Theater

Christianity's influence on the theater (and circus) was at first negative. In Rome and Constantinople many forms of theater were popular—tragedy, comedy, farce, and pantomime. Circuses in Rome were built with a crescent-shaped tiered seating area facing an open performance area. As well as being the site of various sports competitions, chariot races and staged battles, the circus was also one of the places where many Christians had been martyred, by being hunted down or crucified for public entertainment. Because the organ was originally a musical instrument designed for use in the circus, it was for centuries considered a deeply inappropriate instrument for church music—and is still viewed with suspicion by the Orthodox Church. Most of the

The remains of the Circus Maximus (Great Circus) in Rome. Although little is now left of the site, at one time up to 250,000 Romans came to watch the events here. This was one of the sites in Rome where many early Christians were martyred for public entertainment.

theater performances were considered offensive to the early Christians, and as Christianity grew more powerful the theater declined. In the 400s actors were excommunicated or denied participation in church functions, and Roman theater came to an end not long afterward. The last known theatrical performance in ancient Rome was in 533.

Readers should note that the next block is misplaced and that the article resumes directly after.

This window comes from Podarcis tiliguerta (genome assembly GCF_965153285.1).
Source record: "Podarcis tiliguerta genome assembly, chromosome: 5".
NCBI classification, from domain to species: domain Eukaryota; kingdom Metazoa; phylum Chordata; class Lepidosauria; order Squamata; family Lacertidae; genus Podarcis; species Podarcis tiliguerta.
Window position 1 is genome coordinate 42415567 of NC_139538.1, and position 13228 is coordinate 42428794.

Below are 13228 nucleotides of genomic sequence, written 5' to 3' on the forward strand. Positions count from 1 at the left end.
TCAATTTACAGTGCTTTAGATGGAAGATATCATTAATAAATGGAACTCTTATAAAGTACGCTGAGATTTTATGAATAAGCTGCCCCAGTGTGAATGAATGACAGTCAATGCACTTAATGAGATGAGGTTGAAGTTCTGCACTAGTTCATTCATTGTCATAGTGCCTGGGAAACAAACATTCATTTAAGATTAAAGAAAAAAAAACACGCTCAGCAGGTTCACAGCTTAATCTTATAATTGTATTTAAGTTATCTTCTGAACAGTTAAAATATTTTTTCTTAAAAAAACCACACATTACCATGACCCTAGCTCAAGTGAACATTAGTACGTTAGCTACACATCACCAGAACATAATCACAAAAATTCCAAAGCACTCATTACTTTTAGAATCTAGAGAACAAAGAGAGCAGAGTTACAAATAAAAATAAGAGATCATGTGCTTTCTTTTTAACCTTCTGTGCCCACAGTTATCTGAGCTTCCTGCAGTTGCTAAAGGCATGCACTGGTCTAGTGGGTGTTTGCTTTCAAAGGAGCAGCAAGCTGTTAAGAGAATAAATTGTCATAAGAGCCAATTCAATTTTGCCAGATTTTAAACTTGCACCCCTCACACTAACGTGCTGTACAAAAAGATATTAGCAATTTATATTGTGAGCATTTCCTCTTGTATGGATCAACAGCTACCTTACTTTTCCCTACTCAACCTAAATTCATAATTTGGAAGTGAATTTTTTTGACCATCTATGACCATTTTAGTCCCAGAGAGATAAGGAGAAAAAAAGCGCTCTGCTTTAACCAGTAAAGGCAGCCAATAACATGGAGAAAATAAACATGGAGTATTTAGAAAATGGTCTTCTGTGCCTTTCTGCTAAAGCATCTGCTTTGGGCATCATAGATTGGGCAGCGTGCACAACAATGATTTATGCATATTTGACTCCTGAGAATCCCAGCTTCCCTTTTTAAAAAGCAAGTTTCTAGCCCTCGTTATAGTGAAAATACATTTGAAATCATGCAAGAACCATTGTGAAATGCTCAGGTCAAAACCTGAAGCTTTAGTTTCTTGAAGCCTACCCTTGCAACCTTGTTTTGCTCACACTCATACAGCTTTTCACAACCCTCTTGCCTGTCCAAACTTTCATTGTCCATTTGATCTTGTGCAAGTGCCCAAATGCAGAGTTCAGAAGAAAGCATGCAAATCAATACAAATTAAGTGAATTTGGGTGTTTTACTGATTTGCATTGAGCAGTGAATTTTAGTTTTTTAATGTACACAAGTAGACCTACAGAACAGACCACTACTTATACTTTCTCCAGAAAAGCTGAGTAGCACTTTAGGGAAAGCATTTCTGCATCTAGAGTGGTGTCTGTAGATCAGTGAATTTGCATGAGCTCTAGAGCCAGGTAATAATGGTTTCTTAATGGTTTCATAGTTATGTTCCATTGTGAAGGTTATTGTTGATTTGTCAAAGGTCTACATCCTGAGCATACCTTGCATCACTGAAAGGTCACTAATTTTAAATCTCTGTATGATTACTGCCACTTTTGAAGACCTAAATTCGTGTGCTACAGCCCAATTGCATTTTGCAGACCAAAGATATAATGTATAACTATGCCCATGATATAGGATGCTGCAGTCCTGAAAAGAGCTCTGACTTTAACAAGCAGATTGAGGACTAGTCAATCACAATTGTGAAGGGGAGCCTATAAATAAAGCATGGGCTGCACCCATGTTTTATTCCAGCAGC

At the same time Christian worship itself increasingly acquired a dramatic form. This development began in the Christian East as the Byzantine liturgy admitted a number of processions within the liturgy. Increasingly the Eucharistic Liturgy came to be interpreted as a drama that reenacted the life and death of Jesus. Byzantine hymns also developed a more dramatic form, consisting of dialogues between various figures in the Gospel narrative. A Christmas hymn, for example, would consist of a chanted conversation among Mary, Joseph, the angels, and the shepherds. The Passion of Christ often was sung by a large cast joined by the surrounding mob.

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